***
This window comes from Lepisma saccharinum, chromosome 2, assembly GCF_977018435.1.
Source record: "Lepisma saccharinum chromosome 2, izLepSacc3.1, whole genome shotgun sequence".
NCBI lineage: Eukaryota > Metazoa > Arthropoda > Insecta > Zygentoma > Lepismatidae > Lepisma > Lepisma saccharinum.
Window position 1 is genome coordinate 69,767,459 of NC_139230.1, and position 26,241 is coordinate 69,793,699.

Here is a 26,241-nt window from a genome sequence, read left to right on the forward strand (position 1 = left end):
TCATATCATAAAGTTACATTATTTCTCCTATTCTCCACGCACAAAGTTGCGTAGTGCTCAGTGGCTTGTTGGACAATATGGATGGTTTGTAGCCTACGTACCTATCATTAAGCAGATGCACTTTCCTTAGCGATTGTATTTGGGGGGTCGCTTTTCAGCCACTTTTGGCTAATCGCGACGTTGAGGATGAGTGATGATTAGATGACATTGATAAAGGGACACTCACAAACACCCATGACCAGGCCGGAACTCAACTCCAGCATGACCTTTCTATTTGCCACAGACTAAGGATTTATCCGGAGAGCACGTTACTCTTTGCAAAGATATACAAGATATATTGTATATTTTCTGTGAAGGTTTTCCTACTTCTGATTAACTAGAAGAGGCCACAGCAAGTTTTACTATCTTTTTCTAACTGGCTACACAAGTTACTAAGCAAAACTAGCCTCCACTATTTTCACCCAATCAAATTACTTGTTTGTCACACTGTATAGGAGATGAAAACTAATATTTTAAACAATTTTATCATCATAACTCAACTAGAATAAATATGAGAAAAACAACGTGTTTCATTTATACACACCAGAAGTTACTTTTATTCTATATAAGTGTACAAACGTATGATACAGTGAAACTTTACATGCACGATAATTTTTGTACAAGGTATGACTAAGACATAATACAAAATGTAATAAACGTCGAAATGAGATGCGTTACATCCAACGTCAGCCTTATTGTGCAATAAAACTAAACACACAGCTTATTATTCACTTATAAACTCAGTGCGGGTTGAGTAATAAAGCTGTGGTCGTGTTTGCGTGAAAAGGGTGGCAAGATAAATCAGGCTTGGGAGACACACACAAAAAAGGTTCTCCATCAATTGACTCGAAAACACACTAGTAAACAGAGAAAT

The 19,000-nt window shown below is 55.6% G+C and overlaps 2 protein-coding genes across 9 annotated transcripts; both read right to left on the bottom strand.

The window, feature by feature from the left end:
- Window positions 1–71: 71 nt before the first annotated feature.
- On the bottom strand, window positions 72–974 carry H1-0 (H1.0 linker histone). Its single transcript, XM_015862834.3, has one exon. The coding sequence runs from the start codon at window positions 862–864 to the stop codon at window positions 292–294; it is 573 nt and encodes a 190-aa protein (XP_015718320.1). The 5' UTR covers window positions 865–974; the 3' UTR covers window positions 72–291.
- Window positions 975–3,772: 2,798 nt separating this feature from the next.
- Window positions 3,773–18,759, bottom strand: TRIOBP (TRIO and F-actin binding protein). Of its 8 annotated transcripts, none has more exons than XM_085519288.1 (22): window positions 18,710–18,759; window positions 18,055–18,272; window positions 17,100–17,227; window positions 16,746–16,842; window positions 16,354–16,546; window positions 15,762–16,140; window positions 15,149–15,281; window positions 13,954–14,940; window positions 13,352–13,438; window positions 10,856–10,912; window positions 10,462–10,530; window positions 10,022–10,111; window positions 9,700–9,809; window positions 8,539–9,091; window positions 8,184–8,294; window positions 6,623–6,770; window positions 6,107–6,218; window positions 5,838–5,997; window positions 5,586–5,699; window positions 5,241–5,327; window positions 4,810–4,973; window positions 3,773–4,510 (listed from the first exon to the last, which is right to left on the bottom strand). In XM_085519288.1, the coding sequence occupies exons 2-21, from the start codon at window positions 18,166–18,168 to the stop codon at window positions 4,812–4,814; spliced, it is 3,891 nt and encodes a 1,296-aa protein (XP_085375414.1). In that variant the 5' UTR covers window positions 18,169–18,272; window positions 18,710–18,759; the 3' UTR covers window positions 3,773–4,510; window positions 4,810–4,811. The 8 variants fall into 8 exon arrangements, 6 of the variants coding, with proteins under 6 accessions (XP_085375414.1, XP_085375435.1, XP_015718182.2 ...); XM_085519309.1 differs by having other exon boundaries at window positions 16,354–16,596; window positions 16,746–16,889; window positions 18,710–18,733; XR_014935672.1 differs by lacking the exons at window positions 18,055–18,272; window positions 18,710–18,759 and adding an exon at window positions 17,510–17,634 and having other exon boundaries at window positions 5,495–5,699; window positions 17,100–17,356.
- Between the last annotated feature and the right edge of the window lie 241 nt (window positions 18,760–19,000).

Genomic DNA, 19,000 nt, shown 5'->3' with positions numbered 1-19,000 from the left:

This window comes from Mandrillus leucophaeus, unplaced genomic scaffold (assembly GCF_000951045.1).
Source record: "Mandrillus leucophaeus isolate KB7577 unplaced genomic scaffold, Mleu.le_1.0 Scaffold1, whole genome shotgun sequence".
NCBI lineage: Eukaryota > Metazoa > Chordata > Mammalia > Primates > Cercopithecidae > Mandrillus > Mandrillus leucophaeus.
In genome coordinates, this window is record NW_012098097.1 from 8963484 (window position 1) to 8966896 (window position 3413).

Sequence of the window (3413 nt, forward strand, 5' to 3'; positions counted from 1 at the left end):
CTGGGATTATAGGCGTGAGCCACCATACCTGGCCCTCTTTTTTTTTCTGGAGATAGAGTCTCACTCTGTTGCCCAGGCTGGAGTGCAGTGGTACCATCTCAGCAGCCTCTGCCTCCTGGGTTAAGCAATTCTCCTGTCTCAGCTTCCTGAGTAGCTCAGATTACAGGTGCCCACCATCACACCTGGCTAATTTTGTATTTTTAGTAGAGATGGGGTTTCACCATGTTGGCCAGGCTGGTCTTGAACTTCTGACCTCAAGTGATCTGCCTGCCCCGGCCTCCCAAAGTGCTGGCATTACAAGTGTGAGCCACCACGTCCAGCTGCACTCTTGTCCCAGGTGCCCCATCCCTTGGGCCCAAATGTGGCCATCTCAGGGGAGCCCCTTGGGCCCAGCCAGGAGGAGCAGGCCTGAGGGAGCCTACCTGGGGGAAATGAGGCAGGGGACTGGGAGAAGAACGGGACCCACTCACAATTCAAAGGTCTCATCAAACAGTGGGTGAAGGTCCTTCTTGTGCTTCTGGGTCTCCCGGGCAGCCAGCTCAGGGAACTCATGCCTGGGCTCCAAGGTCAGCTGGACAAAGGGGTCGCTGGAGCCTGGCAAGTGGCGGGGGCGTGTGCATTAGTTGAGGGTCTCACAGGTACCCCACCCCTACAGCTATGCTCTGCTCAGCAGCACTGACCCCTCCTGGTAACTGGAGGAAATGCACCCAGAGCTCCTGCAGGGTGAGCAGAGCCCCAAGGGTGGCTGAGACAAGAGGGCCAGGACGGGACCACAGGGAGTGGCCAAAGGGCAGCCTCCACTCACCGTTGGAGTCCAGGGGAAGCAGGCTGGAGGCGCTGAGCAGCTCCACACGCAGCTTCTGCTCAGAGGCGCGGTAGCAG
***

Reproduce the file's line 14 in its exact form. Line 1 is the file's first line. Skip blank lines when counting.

Genomic DNA, 19,000 nt, shown 5'->3' with positions numbered 1-19,000 from the left: